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Concentration of CO2 in the Atmosphere

October 11 Green Energy News


  • “‘Green taxes’ fight energy bills not fuel them” Despite “green taxes” being only a small part of the reason for rising bills in the UK, and despite their being the only part of the rising costs that actually helps reduce future bills, they are under continuing assault. [The Guardian]

Science and Technology:

  • GE has announced PowerUp, a customized software-enabled platform that will increase a wind farm’s output by up to 5%. For the average U.S. wind farm operator using GE’s 1.5-77 turbine, a 5% increase in energy output translates to up to a 20% increase in profit per turbine. [Your Industry News]


  • Ontario regulators have granted renewable energy approvals to three feed-in tariff projects, allowing developers to proceed to construction. The three wind farms have a combined capacity of 209 MW. Under the permits the proponents have three years to complete their wind farms. [reNews]
  • The Asian Development Bank will provide $500 million to build a power transmission system needed to deliver clean electricity from wind and solar power projects in Rajasthan in Northwest India to the state and national grids. [Your Renewable News]
  • SSE, one of Britain’s so-called ‘Big Six’ utilities has announced a price increase of 8.2%, which would add £93 to an annual dual fuel bill. Some comment blames renewable subsidies, but think-tank IPPR argues network charges and wholesale gas prices are far more important causes. [Power Engineering International]
  • Data compiled by the Japanese Agency for Natural Resources and Energy shows that Japan installed 1.82 GW of solar PV capacity during the second quarter of 2013, as published this week by the Ministry of Economy, Trade and Industry. [pv magazine]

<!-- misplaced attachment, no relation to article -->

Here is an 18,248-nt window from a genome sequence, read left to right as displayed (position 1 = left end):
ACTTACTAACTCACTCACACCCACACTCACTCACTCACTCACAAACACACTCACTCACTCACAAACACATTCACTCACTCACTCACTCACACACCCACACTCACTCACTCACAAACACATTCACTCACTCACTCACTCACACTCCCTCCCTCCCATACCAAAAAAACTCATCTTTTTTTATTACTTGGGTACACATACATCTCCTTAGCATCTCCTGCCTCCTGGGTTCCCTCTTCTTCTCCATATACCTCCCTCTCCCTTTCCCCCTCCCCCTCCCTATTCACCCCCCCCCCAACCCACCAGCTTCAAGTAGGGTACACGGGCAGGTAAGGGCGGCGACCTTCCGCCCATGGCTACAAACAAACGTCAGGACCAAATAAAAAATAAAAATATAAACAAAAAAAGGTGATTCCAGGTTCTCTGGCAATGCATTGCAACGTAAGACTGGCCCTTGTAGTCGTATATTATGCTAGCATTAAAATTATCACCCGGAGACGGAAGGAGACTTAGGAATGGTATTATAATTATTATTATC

• The head of Ontario’s provincial government has set aside plans to build two new reactors, saying the current demand for power does not justify the expense. Ontario’s Energy Minister said the province’s surplus of electricity generation made investment in new reactors unnecessary. [Nuclear Street]
  • Key Austrian political leaders said Wednesday they were pleased with the European Commission’s move to reject automatically including nuclear as a “low-carbon” technology in revamped environmental subsidy guidelines for member states. []
  • Nuclear power’s rate of growth over the last 25 years is less than 10% of what it was over the previous 25. Now, it is the only mainstream energy technology that does not show significant growth. Its share of global primary energy supply has fallen from 6.4 percent in 2002 to just 4.5 percent in 2012. [Fierce Energy]


  • Silver Ridge Power and Google have announced that Google became a partner and will invest approximately $103 million in Silver Ridge Power’s 265.7 MW Mount Signal Solar project. The project is under construction in Imperial County, California. [Your Industry News]
  • The Pennsylvania Department of Environmental Protection announced that it would not recommend the state’s Climate Change Advisory Committee debate or vote on a plan that considers increasing the state’s Alternative Energy Portfolio Standard. [Your Renewable News]
  • The oil industry fired yet another volley in its war against the Renewable Fuel Standard by filing a lawsuit with the D.C. Circuit Court against the Environmental Protection Agency over the volume requirements of the Renewable Fuel Standard. []
  • North Dakota regulators have approved plans for a $300 million wind farm in southwestern Adams County, after discussion about whether the state already generates enough of the renewable energy because its current goals have already been met. [Finance and Commerce]


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